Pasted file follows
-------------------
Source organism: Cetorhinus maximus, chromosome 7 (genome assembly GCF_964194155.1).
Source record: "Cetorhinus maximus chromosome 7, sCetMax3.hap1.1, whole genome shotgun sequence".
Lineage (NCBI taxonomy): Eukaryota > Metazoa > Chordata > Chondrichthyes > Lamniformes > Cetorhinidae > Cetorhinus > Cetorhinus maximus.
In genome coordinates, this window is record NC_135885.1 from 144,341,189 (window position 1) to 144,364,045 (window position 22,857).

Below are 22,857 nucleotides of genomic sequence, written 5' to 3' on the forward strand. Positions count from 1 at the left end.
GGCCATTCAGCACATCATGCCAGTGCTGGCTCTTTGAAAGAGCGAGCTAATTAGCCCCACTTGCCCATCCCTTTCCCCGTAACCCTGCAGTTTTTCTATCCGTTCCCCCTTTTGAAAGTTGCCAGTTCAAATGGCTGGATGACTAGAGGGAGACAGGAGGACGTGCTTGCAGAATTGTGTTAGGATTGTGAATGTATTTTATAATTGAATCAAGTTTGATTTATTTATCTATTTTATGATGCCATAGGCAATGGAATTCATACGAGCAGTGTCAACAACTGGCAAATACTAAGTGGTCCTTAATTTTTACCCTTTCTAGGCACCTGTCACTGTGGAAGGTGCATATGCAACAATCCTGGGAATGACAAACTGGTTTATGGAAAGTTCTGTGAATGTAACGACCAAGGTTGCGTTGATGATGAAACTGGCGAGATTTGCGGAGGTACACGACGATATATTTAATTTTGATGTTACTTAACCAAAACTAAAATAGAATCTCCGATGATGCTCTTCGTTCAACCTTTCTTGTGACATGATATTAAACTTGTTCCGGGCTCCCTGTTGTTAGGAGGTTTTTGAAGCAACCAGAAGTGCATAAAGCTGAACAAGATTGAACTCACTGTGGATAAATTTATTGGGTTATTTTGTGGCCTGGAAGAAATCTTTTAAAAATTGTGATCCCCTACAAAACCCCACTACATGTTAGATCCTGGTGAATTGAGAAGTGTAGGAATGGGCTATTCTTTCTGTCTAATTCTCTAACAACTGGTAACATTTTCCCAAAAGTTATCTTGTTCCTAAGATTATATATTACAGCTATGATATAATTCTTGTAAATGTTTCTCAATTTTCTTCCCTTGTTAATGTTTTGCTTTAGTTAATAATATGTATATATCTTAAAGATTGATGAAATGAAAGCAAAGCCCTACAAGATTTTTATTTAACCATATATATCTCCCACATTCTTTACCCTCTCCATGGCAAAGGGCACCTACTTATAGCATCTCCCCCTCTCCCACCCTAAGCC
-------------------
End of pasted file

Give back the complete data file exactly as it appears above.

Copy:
Source organism: Cetorhinus maximus, chromosome 7 (genome assembly GCF_964194155.1).
Source record: "Cetorhinus maximus chromosome 7, sCetMax3.hap1.1, whole genome shotgun sequence".
Lineage (NCBI taxonomy): Eukaryota > Metazoa > Chordata > Chondrichthyes > Lamniformes > Cetorhinidae > Cetorhinus > Cetorhinus maximus.
In genome coordinates, this window is record NC_135885.1 from 144,341,189 (window position 1) to 144,364,045 (window position 22,857).

Below are 22,857 nucleotides of genomic sequence, written 5' to 3' on the forward strand. Positions count from 1 at the left end.
GGCCATTCAGCACATCATGCCAGTGCTGGCTCTTTGAAAGAGCGAGCTAATTAGCCCCACTTGCCCATCCCTTTCCCCGTAACCCTGCAGTTTTTCTATCCGTTCCCCCTTTTGAAAGTTGCCAGTTCAAATGGCTGGATGACTAGAGGGAGACAGGAGGACGTGCTTGCAGAATTGTGTTAGGATTGTGAATGTATTTTATAATTGAATCAAGTTTGATTTATTTATCTATTTTATGATGCCATAGGCAATGGAATTCATACGAGCAGTGTCAACAACTGGCAAATACTAAGTGGTCCTTAATTTTTACCCTTTCTAGGCACCTGTCACTGTGGAAGGTGCATATGCAACAATCCTGGGAATGACAAACTGGTTTATGGAAAGTTCTGTGAATGTAACGACCAAGGTTGCGTTGATGATGAAACTGGCGAGATTTGCGGAGGTACACGACGATATATTTAATTTTGATGTTACTTAACCAAAACTAAAATAGAATCTCCGATGATGCTCTTCGTTCAACCTTTCTTGTGACATGATATTAAACTTGTTCCGGGCTCCCTGTTGTTAGGAGGTTTTTGAAGCAACCAGAAGTGCATAAAGCTGAACAAGATTGAACTCACTGTGGATAAATTTATTGGGTTATTTTGTGGCCTGGAAGAAATCTTTTAAAAATTGTGATCCCCTACAAAACCCCACTACATGTTAGATCCTGGTGAATTGAGAAGTGTAGGAATGGGCTATTCTTTCTGTCTAATTCTCTAACAACTGGTAACATTTTCCCAAAAGTTATCTTGTTCCTAAGATTATATATTACAGCTATGATATAATTCTTGTAAATGTTTCTCAATTTTCTTCCCTTGTTAATGTTTTGCTTTAGTTAATAATATGTATATATCTTAAAGATTGATGAAATGAAAGCAAAGCCCTACAAGATTTTTATTTAACCATATATATCTCCCACATTCTTTACCCTCTCCATGGCAAAGGGCACCTACTTATAGCATCTCCCCCTCTCCCACCCTAAGCC